Skip to content Skip to navigation

From Helen M. Hiller

Hiller, Helen M.
June 4, 1956
Mattapoisett, Mass.
Montgomery Bus Boycott


King responded to Hiller on 6 July.1

Rev. Martin Luthur King, Jr.
309 South Jackson St.,
Montgomery, Ala.

Dear Rev. King:

Please forgive me for what I am going to say. You may be the most humble person in the world, but you now hold a position of great responsibility. You are supported by true Christians every{where) You have suddenly (comparatively) become world famous. There must be a temptation to boast—to “put on airs”. That would be to the advantage of the opposition and must not be.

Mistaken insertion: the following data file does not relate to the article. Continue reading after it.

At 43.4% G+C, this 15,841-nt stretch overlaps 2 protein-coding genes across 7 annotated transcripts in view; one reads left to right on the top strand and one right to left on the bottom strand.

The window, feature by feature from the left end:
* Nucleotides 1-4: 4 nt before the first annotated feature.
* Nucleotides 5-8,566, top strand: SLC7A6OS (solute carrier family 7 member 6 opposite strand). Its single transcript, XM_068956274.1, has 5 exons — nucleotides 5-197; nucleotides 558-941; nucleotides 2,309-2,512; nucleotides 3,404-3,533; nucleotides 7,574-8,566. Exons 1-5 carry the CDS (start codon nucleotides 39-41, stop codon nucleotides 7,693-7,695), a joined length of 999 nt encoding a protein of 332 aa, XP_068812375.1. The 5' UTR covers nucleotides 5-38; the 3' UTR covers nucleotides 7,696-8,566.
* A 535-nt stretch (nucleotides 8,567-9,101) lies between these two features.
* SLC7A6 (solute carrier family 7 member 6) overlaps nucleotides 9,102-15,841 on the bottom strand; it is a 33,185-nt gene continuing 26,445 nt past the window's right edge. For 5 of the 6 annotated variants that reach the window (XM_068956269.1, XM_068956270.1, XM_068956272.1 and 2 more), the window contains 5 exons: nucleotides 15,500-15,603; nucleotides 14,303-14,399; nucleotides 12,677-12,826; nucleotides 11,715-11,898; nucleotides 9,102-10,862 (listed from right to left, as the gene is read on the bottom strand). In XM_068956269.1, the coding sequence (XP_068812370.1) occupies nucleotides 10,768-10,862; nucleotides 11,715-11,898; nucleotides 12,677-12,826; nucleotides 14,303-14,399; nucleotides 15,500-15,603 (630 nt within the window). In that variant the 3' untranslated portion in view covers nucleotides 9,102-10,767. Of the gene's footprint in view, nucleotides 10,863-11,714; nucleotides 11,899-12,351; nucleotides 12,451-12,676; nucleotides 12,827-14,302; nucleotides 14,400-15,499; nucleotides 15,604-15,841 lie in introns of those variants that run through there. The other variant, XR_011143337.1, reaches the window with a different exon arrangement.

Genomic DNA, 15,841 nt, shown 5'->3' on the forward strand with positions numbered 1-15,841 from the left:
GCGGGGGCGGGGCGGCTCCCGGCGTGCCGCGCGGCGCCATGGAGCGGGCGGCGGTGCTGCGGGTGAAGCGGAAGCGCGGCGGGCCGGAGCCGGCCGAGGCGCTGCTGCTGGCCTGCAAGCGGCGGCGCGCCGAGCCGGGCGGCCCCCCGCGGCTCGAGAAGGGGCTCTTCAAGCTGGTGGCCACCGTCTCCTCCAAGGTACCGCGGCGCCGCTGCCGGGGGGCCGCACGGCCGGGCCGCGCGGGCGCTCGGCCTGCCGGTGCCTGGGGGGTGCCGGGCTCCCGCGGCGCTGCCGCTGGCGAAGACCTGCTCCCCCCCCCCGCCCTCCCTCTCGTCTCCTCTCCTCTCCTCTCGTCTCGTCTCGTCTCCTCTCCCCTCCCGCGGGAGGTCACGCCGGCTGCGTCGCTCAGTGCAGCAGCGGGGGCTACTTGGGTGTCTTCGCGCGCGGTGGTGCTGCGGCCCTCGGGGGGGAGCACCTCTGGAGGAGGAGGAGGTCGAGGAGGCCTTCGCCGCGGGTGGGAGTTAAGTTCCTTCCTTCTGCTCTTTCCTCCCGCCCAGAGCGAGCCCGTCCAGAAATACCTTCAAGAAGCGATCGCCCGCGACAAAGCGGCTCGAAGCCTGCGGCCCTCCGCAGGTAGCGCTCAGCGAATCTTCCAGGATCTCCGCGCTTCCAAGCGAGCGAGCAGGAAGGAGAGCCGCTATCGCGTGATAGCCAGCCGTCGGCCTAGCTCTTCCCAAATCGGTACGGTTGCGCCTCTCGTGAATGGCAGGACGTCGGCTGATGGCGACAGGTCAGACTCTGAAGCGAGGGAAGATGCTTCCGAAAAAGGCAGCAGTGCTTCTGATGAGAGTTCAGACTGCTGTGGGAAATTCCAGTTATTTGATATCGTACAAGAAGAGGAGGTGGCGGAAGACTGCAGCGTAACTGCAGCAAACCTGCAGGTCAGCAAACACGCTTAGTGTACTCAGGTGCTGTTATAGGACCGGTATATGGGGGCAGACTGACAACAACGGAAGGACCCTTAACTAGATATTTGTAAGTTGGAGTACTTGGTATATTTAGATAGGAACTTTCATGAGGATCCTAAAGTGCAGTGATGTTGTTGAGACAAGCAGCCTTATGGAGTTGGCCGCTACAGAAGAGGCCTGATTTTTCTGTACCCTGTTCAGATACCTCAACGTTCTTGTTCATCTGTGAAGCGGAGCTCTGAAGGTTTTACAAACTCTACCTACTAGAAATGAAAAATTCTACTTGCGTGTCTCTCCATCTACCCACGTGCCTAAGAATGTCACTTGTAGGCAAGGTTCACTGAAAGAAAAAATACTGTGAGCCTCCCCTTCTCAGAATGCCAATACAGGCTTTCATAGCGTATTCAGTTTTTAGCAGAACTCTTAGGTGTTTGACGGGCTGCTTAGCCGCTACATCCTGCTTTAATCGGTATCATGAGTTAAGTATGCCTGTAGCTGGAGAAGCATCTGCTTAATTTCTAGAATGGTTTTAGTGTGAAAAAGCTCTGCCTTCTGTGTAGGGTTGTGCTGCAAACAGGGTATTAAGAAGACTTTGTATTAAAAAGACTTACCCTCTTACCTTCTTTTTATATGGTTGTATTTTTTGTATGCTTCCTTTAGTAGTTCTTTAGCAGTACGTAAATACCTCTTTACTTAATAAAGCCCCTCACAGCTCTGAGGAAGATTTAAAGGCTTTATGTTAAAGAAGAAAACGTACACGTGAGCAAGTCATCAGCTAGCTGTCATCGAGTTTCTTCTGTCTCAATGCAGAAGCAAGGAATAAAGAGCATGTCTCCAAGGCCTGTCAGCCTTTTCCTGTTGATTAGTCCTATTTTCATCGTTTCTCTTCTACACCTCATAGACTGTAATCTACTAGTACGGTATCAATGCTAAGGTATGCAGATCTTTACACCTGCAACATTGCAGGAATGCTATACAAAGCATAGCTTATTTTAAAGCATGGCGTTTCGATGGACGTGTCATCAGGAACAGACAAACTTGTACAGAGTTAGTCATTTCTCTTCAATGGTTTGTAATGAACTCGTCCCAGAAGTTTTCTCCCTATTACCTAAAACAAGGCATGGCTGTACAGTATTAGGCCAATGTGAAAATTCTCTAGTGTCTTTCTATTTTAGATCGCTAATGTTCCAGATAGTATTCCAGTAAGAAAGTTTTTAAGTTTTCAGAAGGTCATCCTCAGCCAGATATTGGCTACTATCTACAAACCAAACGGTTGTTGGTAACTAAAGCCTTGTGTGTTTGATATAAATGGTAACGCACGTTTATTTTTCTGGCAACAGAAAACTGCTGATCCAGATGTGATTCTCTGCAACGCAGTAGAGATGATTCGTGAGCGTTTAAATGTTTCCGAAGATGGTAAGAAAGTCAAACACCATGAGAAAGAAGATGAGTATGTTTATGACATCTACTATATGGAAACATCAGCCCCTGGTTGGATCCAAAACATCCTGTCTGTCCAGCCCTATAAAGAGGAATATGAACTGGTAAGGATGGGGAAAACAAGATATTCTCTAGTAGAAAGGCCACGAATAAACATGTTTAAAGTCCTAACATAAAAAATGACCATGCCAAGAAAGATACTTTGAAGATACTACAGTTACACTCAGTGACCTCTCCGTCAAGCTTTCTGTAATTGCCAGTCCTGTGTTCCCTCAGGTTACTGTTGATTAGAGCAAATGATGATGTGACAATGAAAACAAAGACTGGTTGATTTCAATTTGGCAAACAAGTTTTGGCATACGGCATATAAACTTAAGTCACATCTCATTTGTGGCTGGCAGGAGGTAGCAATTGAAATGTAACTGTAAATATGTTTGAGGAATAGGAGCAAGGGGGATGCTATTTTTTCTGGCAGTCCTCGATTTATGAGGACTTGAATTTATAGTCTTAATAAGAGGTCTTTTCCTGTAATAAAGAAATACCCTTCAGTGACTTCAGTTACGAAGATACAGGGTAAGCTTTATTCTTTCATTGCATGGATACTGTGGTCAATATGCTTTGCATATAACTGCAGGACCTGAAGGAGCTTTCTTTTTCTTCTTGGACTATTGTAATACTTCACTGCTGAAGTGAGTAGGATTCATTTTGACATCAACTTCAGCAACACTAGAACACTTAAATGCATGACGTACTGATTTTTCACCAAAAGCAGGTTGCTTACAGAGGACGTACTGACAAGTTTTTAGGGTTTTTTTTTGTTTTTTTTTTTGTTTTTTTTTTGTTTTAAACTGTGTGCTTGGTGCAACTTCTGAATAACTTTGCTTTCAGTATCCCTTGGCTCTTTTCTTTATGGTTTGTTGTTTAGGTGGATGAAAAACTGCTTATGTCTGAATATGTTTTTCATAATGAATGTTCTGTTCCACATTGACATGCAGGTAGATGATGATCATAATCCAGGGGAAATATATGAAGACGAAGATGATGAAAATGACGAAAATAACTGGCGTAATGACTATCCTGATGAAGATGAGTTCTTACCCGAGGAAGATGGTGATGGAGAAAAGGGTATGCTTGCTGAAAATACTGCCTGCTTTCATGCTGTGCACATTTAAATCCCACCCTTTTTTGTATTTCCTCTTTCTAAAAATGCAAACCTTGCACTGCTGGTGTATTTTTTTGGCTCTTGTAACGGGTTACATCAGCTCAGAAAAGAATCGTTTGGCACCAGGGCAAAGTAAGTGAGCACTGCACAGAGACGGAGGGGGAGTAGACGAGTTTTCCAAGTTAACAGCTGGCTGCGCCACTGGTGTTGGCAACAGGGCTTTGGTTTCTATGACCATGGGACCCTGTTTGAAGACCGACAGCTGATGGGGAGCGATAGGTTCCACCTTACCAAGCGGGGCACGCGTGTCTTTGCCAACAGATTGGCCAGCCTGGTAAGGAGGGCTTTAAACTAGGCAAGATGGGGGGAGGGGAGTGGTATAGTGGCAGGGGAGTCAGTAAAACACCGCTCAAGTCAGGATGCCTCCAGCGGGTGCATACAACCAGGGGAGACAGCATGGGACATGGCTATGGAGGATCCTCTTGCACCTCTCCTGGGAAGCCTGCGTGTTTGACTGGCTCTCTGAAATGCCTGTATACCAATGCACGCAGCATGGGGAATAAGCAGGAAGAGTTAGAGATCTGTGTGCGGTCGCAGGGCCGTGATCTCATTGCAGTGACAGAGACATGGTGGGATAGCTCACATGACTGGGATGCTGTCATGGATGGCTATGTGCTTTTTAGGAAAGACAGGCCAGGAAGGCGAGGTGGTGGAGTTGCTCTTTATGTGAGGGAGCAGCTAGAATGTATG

The greatest are the humblest. They are the meek and lowly. There is power in simplicity. “The meek shall inherit the earth”.2 One must be neat and clean but not wear showy or expensive clothing. The furnishing of the home and table must sufficient for health and efficiency only. Of course there may be special occasions which are exceptions.

You show great strength in your leadership for non-violence and love. Probably the same is true for humility because you follow your Master. I have no excuse whatever for writing this, but wanted to be sure you drove a Dodge and not a Cadillac.

Very sincerely,
[signed] Helen M. Hiller

P.S. I’m glad Clarence Pickett visited you. He is one of our greatest Quakers.

1. See p.315 in this volume.

2. Matthew 5:5.


MLKP, MBU, Martin Luther King, Jr., Papers, 1954-1968, Howard Gotlieb Archival Research Center, Boston University, Boston, Mass.